EDMONTON - RCMP believe a fugitive charged in the shooting of two Alberta Mounties heard the emotional plea his parents made through the media and decided to come out of hiding.
Sawyer Clarke Robison spent nearly three days on the run from police, but it appears he never strayed far from home.
The 27-year-old was arrested early Friday as he sat with two other people in a vehicle on a country road near an industrial site, about 20 kilometres from the town of Killam, southeast of Edmonton.
His family's organic farm, where the shooting took place Tuesday, is in the same area.
Robison's parents had crafted a poetic plea Thursday when they asked their son to turn himself in. "Swallow your hurt and listen to the quiet world."
Assistant Commissioner Marianne Ryan said that plea played a significant role in ending the search.
"They were instrumental in helping him to come forward," Ryan said at RCMP headquarters in Edmonton.
She said the peaceful arrest puts an end to a "tough week."
"We are extremely relieved that this situation has been resolved without any further harm to our members or the community. We can now focus our efforts on the criminal investigation."
Few details about the shooting have been made public, including who fired the shots at the officers and what could have motivated the attack.
RCMP have said a domestic violence assault days earlier in a nearby town led them to the search for a gun at the family's farm.
Four officers arrived at the property and shortly after two of them walked into the house, shots were fired. Both Mounties were hit but made it back outside and were taken away.
Robison was inside the house during the shooting, then drove away in a black Chevrolet Silverado truck with the licence plate UZE 545.
His uncle, Brad Clarke, was found dead inside following a lengthy standoff. Several weapons were seized from the property.
The two constables, Sheldon Shah and Sidney Gaudette, underwent surgery in Edmonton hospitals and are expected to eventually recover.
Robison was initially considered a person of interest wanted only for questioning, but RCMP later charged him with two counts of attempted murder and issued a Canada-wide arrest warrant.
RCMP explained the charges would allow officers to arrest Robison on sight. He may or may not have fired the shots that hit the two Mounties but could still be charged as a participant of a crime.
RCMP also considered him a high risk because they believed he was armed with long-barrelled weapons.
Ryan said that at the time of his arrest, Robison was unarmed but "extremely stressed." Police are still searching for his pickup truck and do not know where he spent the last few days.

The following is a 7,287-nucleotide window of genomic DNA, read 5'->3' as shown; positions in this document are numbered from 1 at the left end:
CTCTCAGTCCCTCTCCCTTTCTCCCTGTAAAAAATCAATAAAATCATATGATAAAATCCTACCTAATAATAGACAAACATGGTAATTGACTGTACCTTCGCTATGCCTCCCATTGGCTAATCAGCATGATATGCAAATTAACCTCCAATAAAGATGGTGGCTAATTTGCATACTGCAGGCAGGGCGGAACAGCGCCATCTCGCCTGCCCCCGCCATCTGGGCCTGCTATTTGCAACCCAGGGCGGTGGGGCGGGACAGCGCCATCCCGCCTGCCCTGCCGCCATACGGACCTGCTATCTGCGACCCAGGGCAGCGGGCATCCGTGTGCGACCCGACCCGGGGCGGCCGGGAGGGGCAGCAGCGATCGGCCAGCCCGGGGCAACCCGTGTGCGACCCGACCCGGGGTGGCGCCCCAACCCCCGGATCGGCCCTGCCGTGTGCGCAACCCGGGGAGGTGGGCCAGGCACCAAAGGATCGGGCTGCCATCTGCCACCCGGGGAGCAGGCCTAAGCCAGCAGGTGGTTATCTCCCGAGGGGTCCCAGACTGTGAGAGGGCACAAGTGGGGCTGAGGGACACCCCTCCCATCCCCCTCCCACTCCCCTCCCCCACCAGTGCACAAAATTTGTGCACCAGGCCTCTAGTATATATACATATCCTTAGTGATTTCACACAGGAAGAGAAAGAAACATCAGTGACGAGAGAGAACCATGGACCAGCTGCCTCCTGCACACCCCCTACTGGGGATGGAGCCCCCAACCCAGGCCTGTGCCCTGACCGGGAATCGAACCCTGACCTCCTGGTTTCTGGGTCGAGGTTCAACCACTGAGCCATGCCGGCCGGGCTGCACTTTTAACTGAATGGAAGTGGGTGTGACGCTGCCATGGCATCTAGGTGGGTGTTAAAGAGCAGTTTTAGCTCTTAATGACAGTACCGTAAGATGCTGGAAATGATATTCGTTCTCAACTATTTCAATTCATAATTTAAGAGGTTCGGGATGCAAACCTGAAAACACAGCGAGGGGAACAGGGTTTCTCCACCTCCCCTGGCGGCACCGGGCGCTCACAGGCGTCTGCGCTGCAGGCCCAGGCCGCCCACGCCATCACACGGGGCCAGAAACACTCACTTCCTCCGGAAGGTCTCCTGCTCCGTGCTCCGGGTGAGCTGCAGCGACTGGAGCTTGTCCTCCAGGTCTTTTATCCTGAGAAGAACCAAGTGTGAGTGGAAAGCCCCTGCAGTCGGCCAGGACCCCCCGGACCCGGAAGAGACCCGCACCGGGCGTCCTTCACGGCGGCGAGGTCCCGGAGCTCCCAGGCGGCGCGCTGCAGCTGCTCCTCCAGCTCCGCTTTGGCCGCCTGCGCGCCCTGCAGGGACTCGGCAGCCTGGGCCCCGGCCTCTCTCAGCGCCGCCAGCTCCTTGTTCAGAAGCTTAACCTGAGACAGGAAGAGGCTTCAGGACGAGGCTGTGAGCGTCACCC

Police issued a release late Friday afternoon warning the public not to approach the truck if it is found as "it may present a danger" if it contains any weapons.
"No one should touch it in any way, including opening doors and touching or entering the vehicle in any manner," said the release.
Authorities suspect the truck could be concealed in a bushy area or in an abandoned building.
Ryan would not say whether the two people who were with Robison when he was arrested were friends or family. She said it's not anticipated they will be charged with aiding a fugitive.
Robison is to make his first court appearance next week. The location for that appearance had not been determined.
"I'm glad he's safe," family friend Leola Forester said after learning of the capture. "It's a heart-breaking situation."
She echoed the sentiment of many residents in the community who find it hard to believe the quiet, friendly farm family could be at the centre of such trouble.
Robison works as a photographer and his mother, Carol Clarke, is an artist who sings in a church choir. Robison also played in a band with his father.
There are two homes on the property. Robison lived with his uncle in a bungalow; the parents in a small house on the property.
"They are very fine people," said Forester. "You tend to hear the negatives when something like this happens, but they are just some of the best people you could hope to meet."
Helen Whitten, mayor of the nearby town of Sedgewick, said she grew up next door to the kind family and the shooting came as a shock to everyone.
"This is something you read about happening somewhere else," she said.
"We're hoping for the RCMP officers to be back to normal, and we'll just get on with our quiet way of life."